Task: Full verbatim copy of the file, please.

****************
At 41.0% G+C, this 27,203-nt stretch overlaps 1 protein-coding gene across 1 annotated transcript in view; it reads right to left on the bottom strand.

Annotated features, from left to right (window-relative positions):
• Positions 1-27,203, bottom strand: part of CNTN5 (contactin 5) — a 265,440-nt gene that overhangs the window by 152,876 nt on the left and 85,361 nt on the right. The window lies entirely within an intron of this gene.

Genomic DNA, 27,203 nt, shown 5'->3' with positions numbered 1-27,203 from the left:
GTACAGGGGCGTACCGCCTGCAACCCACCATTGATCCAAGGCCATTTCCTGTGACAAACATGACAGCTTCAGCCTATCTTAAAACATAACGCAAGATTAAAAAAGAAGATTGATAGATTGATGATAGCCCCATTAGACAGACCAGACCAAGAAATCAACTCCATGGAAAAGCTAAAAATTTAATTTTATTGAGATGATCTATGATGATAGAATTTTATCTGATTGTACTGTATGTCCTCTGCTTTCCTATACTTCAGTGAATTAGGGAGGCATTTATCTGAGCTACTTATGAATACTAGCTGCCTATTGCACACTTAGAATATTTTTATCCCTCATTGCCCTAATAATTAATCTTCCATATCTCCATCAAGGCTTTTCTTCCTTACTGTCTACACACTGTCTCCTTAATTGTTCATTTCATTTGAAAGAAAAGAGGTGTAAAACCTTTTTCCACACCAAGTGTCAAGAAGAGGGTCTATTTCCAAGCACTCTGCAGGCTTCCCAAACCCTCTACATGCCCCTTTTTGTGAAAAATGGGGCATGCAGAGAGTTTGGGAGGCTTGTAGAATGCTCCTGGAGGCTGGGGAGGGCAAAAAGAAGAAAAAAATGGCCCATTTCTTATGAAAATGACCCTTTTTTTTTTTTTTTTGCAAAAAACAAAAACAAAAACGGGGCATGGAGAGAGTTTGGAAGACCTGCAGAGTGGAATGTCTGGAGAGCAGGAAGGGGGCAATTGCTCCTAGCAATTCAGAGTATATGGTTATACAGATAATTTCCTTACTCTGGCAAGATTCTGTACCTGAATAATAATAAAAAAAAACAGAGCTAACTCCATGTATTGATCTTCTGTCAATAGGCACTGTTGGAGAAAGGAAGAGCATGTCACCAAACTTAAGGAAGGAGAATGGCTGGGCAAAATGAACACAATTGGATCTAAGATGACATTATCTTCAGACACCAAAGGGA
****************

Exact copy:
At 41.0% G+C, this 27,203-nt stretch overlaps 1 protein-coding gene across 1 annotated transcript in view; it reads right to left on the bottom strand.

Annotated features, from left to right (window-relative positions):
• Positions 1-27,203, bottom strand: part of CNTN5 (contactin 5) — a 265,440-nt gene that overhangs the window by 152,876 nt on the left and 85,361 nt on the right. The window lies entirely within an intron of this gene.

Genomic DNA, 27,203 nt, shown 5'->3' with positions numbered 1-27,203 from the left:
GTACAGGGGCGTACCGCCTGCAACCCACCATTGATCCAAGGCCATTTCCTGTGACAAACATGACAGCTTCAGCCTATCTTAAAACATAACGCAAGATTAAAAAAGAAGATTGATAGATTGATGATAGCCCCATTAGACAGACCAGACCAAGAAATCAACTCCATGGAAAAGCTAAAAATTTAATTTTATTGAGATGATCTATGATGATAGAATTTTATCTGATTGTACTGTATGTCCTCTGCTTTCCTATACTTCAGTGAATTAGGGAGGCATTTATCTGAGCTACTTATGAATACTAGCTGCCTATTGCACACTTAGAATATTTTTATCCCTCATTGCCCTAATAATTAATCTTCCATATCTCCATCAAGGCTTTTCTTCCTTACTGTCTACACACTGTCTCCTTAATTGTTCATTTCATTTGAAAGAAAAGAGGTGTAAAACCTTTTTCCACACCAAGTGTCAAGAAGAGGGTCTATTTCCAAGCACTCTGCAGGCTTCCCAAACCCTCTACATGCCCCTTTTTGTGAAAAATGGGGCATGCAGAGAGTTTGGGAGGCTTGTAGAATGCTCCTGGAGGCTGGGGAGGGCAAAAAGAAGAAAAAAATGGCCCATTTCTTATGAAAATGACCCTTTTTTTTTTTTTTTTGCAAAAAACAAAAACAAAAACGGGGCATGGAGAGAGTTTGGAAGACCTGCAGAGTGGAATGTCTGGAGAGCAGGAAGGGGGCAATTGCTCCTAGCAATTCAGAGTATATGGTTATACAGATAATTTCCTTACTCTGGCAAGATTCTGTACCTGAATAATAATAAAAAAAAACAGAGCTAACTCCATGTATTGATCTTCTGTCAATAGGCACTGTTGGAGAAAGGAAGAGCATGTCACCAAACTTAAGGAAGGAGAATGGCTGGGCAAAATGAACACAATTGGATCTAAGATGACATTATCTTCAGACACCAAAGGGA